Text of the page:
This piece originally appeared on the Panopoly Digital Blog.
Last week, I was in Nairobi, Kenya with the Center for International Private Enterprise (CIPE) and their Kenyan partners from a wide variety of organisations, including civil society organisations and business membership associations from across Kenya. I was delivering a two-day training workshop on monitoring, evaluation and communication, how to use technology for those M&E and advocacy activities, and how to think about digital security.
CIPE strengthens democracy worldwide through private enterprise and market reforms. In Kenya, it works with partners to build policy and regulatory reform and provide services to regional members. Since Kenya’s devolution and decentralisation of government launched in 2013, CIPE’s Kenya partners have been working with their audience at a local level to ensure that local governments are accountable to their citizens.
The 17 workshop participants were particularly interested in getting citizens involved in local government processes, getting their opinions on issues that concern them, disseminating important information to them, gathering citizen-generated data and opinions, and giving citizens a voice. Clearly, there is a big role for technology to play, and the training included polling tools for SMS such as TextIt to gather and disseminate information, data collection with survey tools such as Google Forms or SurveyMonkey, building communication and social media strategies using Twitter and Facebook, and making using backend Twitter and Facebook analytics as another form of M&E. We also covered digital security and privacy, and looked at using secure encrypted messaging tools such as Signal, or encrypted email or cloud storage tools such as ProtonMail or SpiderOak.
I am a big believer in the importance of getting real, hands-on experience in using tools like this, and participants spent time building their own polls and surveys for their audience. I’m also a big believer in putting yourself in the shoes of the user – and we were reminded of the reality of what digital access and use (and barriers to that access and use) really means for many of CIPE’s audience members across Kenya several times during the workshop, when the internet cut out for extended periods of time, making it difficult to use some of these tools.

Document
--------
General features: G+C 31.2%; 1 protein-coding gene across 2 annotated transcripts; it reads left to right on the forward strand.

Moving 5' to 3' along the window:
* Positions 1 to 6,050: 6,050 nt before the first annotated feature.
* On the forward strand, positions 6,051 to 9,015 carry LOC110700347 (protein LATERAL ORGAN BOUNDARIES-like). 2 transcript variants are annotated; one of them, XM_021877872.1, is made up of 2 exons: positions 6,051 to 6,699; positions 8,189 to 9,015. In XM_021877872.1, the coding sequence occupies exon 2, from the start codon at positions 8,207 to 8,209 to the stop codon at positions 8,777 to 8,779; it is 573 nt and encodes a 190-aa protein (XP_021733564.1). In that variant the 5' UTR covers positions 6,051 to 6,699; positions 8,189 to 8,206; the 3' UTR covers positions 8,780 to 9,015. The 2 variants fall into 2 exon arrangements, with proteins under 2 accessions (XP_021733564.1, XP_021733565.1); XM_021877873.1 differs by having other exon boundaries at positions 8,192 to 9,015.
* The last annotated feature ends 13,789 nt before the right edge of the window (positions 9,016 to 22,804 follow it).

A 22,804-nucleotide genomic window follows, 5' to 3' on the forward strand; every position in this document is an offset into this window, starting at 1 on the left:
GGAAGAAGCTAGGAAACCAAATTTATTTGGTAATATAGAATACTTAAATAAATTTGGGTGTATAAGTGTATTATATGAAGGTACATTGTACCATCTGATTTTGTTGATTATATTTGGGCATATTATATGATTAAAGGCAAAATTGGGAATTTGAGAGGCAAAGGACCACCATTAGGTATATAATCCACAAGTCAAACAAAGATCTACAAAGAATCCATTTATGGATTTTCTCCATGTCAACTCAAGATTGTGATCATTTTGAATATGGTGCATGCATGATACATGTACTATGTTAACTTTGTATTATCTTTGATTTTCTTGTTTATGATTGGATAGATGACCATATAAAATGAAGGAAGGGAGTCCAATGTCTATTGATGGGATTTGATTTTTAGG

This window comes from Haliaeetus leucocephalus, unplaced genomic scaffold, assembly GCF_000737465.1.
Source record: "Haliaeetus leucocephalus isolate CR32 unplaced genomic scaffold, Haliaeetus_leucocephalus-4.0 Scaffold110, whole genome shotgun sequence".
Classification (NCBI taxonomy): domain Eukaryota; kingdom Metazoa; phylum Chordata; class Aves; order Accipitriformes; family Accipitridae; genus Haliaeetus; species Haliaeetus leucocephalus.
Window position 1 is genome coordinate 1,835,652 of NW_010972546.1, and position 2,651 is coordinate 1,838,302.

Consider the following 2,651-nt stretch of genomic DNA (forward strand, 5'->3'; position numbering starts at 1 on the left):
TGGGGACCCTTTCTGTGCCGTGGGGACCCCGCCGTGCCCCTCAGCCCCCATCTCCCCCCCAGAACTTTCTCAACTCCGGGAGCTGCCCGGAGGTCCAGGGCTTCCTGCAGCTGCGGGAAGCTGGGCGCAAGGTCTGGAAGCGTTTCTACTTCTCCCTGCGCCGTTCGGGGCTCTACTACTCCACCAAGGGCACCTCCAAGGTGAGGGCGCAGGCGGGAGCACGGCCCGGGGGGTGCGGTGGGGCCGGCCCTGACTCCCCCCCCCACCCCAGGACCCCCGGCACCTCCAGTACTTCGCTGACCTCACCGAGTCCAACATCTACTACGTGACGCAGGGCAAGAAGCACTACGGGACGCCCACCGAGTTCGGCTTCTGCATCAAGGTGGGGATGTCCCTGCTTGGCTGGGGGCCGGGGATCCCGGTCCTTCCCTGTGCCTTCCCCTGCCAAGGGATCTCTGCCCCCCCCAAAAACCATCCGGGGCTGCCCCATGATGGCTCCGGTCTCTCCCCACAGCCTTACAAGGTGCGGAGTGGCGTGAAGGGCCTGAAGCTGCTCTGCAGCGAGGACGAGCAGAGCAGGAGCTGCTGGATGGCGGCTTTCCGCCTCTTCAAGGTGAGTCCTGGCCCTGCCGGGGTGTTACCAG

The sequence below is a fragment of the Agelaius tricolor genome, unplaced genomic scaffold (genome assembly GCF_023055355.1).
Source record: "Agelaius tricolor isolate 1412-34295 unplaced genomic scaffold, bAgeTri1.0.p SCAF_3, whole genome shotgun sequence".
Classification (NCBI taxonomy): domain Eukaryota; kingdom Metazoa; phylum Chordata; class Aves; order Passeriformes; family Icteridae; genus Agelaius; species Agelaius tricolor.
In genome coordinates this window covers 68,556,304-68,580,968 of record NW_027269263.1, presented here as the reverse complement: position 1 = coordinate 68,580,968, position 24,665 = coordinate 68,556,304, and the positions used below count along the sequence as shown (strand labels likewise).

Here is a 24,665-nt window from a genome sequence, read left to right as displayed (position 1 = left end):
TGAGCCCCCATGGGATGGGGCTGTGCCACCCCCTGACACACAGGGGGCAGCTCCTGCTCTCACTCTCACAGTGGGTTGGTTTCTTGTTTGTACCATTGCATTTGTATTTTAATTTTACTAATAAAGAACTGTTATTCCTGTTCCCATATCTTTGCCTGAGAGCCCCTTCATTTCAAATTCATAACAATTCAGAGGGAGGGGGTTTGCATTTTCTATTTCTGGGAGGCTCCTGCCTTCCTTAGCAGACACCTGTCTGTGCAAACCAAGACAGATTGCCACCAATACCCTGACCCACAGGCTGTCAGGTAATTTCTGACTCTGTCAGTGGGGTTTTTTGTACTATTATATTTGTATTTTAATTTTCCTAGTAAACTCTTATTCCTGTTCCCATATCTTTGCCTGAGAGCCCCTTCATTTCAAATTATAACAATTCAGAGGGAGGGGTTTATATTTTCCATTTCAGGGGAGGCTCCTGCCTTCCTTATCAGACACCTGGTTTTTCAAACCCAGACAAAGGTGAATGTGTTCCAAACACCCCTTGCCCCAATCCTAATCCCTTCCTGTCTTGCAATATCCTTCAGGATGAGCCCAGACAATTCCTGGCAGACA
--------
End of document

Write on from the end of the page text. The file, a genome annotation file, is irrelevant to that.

Although Kenya, as the land of m-Pesa, is often seen as a tech paradise and a fertile test bed for digital innovation, not everyone has equal access and opportunities to use technology and ICT statistics for Kenya are somewhat surprising. While 92% of the population has access to a mobile phone, only 44% have a smartphone, and only 14% are active social media usICICTers, with women having less access to internet than men. For participants, it was a reminder that in more rural areas or for low-income groups, access to a mobile phone or even access to reliable internet and mobile networks is not automatic. This point was hammered home even more when mobile operator Safaricom’s networks also went down nationwide for almost a whole day, and millions of people found themselves unexpectedly digitally excluded – meaning that not only could people not make calls, send SMS or use data, but they also couldn’t use m-Pesa, a big issue in Kenya where paying for things through m-Pesa is becoming more common than cash. Kenyan Twitter was alight with users complaining that they hadn’t been able to pay for any food or goods all day because they rarely carry cash anymore.
For me, Kenya’s ICT stats and the Safaricom situation are good examples of the juxtaposition of digital access and use in Kenya. On the one hand, more sophisticated services like m-Pesa are omnipresent, starting to replace cash, and Kenya leads East Africa, if not all of Africa, in innovation. But on the other hand, internet penetration growth was 0% in 2016, and 66% of the adult population don’t have a smartphone. One of the outcomes of the CIPE workshop was participants realising this, and making plans to first understand their audience’s digital landscape and then design their technology use accordingly.
The workshop in Kenya is one of several Panoply Digital is doing globally around M&E and technology, as CIPE’s training partner – Michael was in Nepal in February, I was in Argentina last month, and in the next few months, Lauren will be in Jordan and I will be in Serbia. Stay tuned!
Alexandra Tyers is a mobile for development specialist at Panopoly Digital.